One of the key forerunners of the open access idea was, set up by Paul Ginsparg. Here’s what I wrote a few years back about that event:

At the beginning of the 1990s, Ginsparg wanted a quick and dirty solution to the problem of putting high-energy physics preprints (early versions of papers) online. As it turns out, he set up what became the preprint repository on 16 August, 1991 – nine days before Linus made his fateful “I’m doing a (free) operating system (just a hobby, won’t be big and professional like gnu) for 386(486) AT clones” posting. But Ginsparg’s links with the free software world go back much further.

Ginsparg was already familiar with the GNU manifesto in 1985, and, through his brother, an MIT undergraduate, even knew of Stallman in the 1970s. Although only switched to GNU/Linux in 1997, it has been using Perl since 1994, and Apache since it came into existence. One of Apache’s founders, Rob Hartill, worked for Ginsparg at the Los Alamos National Laboratory, where was first set up (as an FTP/email server at Other open source programs crucial to include TeX, GhostScript and MySQL. was and is a huge success, and that paved the way for what became the open access movement. But here’s an interesting paper – hosted on

Contemporary scholarly discourse follows many alternative routes in addition to the three-century old tradition of publication in peer-reviewed journals. The field of High- Energy Physics (HEP) has explored alternative communication strategies for decades, initially via the mass mailing of paper copies of preliminary manuscripts, then via the inception of the first online repositories and digital libraries.

This field is uniquely placed to answer recurrent questions raised by the current trends in scholarly communication: is there an advantage for scientists to make their work available through repositories, often in preliminary form? Is there an advantage to publishing in Open Access journals? Do scientists still read journals or do they use digital repositories?

The analysis of citation data demonstrates that free and immediate online dissemination of preprints creates an immense citation advantage in HEP, whereas publication in Open Access journals presents no discernible advantage. In addition, the analysis of clickstreams in the leading digital library of the field shows that HEP scientists seldom read journals, preferring preprints instead.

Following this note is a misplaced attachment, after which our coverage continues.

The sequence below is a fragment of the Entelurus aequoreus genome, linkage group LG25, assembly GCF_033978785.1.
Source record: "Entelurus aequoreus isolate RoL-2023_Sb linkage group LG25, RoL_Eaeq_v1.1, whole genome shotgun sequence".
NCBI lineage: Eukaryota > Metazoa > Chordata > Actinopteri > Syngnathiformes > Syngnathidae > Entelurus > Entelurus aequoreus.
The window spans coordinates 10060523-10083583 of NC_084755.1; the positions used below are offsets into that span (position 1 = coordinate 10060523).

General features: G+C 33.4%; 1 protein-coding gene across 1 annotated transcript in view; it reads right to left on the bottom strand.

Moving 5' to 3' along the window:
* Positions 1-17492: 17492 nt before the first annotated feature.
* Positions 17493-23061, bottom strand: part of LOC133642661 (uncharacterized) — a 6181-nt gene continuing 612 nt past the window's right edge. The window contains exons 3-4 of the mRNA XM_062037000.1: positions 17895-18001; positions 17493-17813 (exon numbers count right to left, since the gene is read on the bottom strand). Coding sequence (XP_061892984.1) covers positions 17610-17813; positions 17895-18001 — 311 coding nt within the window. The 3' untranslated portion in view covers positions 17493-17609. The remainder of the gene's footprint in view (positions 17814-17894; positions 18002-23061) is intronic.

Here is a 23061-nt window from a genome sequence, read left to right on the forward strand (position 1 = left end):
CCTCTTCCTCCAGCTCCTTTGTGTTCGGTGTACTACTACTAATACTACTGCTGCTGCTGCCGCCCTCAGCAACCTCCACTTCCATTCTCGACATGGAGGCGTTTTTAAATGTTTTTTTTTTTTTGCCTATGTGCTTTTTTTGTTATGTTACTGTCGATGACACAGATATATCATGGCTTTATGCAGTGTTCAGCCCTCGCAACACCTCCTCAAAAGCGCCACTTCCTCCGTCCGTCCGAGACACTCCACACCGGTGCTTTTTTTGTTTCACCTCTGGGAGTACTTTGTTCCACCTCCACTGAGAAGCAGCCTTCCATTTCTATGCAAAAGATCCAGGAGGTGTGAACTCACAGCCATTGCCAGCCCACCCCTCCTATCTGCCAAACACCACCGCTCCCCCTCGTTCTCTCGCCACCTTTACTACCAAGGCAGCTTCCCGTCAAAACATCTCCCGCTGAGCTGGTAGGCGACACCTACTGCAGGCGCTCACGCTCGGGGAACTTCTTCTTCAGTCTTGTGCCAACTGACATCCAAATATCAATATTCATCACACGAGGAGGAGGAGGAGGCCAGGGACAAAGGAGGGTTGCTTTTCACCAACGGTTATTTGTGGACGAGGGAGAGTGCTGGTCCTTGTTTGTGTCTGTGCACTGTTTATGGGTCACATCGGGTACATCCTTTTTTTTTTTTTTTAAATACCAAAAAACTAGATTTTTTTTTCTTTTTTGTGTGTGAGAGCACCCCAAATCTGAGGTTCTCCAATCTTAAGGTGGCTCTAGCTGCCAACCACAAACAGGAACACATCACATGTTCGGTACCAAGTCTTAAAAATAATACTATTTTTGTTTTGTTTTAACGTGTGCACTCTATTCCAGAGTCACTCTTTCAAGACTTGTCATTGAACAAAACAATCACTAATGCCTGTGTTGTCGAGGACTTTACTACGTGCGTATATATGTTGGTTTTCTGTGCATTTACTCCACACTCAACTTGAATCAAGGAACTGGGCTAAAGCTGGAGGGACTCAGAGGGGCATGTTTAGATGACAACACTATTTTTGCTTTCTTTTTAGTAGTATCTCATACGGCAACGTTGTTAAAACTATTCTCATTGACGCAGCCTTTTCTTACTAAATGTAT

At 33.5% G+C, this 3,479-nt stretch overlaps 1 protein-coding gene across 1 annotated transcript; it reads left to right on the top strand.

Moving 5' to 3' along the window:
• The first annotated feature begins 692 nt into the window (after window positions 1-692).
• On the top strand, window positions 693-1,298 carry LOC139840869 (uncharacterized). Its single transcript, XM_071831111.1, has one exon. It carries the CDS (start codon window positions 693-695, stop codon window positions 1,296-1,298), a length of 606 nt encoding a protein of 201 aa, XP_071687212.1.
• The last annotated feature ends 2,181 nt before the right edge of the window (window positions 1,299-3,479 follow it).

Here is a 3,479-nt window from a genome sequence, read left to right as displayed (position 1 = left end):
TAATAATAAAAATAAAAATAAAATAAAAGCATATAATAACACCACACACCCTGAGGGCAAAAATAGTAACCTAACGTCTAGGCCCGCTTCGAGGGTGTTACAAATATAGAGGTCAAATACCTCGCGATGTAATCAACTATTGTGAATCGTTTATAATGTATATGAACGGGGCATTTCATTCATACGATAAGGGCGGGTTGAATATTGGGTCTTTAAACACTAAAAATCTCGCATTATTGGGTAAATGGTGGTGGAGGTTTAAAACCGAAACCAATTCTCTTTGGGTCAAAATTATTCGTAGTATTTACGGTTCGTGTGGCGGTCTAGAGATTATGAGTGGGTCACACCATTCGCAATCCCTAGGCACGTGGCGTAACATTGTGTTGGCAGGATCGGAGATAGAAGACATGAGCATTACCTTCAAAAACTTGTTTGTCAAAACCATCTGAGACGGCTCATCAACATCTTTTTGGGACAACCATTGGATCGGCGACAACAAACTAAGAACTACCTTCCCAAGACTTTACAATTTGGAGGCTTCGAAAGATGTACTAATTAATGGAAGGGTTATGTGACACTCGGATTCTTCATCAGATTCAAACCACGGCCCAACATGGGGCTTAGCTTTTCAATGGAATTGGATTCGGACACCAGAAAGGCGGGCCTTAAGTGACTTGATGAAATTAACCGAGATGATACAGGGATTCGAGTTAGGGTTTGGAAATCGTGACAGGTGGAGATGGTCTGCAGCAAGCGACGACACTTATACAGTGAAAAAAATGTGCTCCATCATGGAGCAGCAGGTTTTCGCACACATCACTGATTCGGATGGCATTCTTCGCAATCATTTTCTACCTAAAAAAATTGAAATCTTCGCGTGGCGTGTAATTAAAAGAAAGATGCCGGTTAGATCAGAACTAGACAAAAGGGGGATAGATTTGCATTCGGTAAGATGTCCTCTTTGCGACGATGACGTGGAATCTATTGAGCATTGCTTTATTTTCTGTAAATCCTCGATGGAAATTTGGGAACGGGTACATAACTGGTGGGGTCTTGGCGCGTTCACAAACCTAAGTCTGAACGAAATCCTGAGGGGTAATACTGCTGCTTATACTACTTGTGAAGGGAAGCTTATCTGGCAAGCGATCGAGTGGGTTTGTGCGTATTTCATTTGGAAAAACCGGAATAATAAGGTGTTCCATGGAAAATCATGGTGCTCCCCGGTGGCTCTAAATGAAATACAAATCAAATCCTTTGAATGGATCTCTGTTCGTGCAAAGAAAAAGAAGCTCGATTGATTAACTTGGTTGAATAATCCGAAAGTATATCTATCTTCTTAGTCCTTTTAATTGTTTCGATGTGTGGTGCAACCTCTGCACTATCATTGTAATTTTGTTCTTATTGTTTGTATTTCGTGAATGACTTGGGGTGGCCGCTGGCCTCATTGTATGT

Here are the article’s conclusions:

Scholarly communication is at a cross road of new technologies and publishing models. The analysis of almost two decades of use of preprints and repositories in the HEP community provides unique evidence to inform the Open Access debate, through four main findings:

1. Submission of articles to an Open Access subject repository, arXiv, yields a citation advantage of a factor five.

2. The citation advantage of articles appearing in a repository is connected to their dissemination prior to publication, 20% of citations of HEP articles over a two-year period occur before publication.

3. There is no discernable citation advantage added by publishing articles in “gold” Open Access journals.

4. HEP scientists are between four and eight times more likely to download an article in its preprint form from arXiv rather than its final published version on a journal web site.

On the one hand, it would be ironic if the very field that acted as a midwife to open access journals should also be the one that begins to undermine it through a move to repository-based open publishing of preprints. On the other, it doesn’t really matter; what’s important is open access to the papers. If these are in preprint form, or appear as fully-fledged articles in peer-reviewed open access journals is a detail, for the users at least; it’s more of a challenge for publishers, of course… (Via @JuliuzBeezer.)

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